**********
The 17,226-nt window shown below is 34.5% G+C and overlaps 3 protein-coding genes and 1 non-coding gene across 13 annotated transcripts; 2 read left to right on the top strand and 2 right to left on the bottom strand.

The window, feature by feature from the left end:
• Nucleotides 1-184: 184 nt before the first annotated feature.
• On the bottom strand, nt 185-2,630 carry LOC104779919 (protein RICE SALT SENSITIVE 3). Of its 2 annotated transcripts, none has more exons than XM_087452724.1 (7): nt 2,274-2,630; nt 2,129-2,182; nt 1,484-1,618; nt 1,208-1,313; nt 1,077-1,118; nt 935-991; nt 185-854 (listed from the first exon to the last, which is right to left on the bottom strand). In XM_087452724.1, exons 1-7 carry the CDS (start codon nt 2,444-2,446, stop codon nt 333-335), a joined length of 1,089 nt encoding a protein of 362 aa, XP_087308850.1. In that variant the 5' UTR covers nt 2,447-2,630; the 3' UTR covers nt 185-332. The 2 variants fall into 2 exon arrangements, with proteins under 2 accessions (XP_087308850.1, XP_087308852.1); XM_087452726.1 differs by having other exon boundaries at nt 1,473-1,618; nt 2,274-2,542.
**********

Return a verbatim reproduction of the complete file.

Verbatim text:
The 17,226-nt window shown below is 34.5% G+C and overlaps 3 protein-coding genes and 1 non-coding gene across 13 annotated transcripts; 2 read left to right on the top strand and 2 right to left on the bottom strand.

The window, feature by feature from the left end:
• Nucleotides 1-184: 184 nt before the first annotated feature.
• On the bottom strand, nt 185-2,630 carry LOC104779919 (protein RICE SALT SENSITIVE 3). Of its 2 annotated transcripts, none has more exons than XM_087452724.1 (7): nt 2,274-2,630; nt 2,129-2,182; nt 1,484-1,618; nt 1,208-1,313; nt 1,077-1,118; nt 935-991; nt 185-854 (listed from the first exon to the last, which is right to left on the bottom strand). In XM_087452724.1, exons 1-7 carry the CDS (start codon nt 2,444-2,446, stop codon nt 333-335), a joined length of 1,089 nt encoding a protein of 362 aa, XP_087308850.1. In that variant the 5' UTR covers nt 2,447-2,630; the 3' UTR covers nt 185-332. The 2 variants fall into 2 exon arrangements, with proteins under 2 accessions (XP_087308850.1, XP_087308852.1); XM_087452726.1 differs by having other exon boundaries at nt 1,473-1,618; nt 2,274-2,542.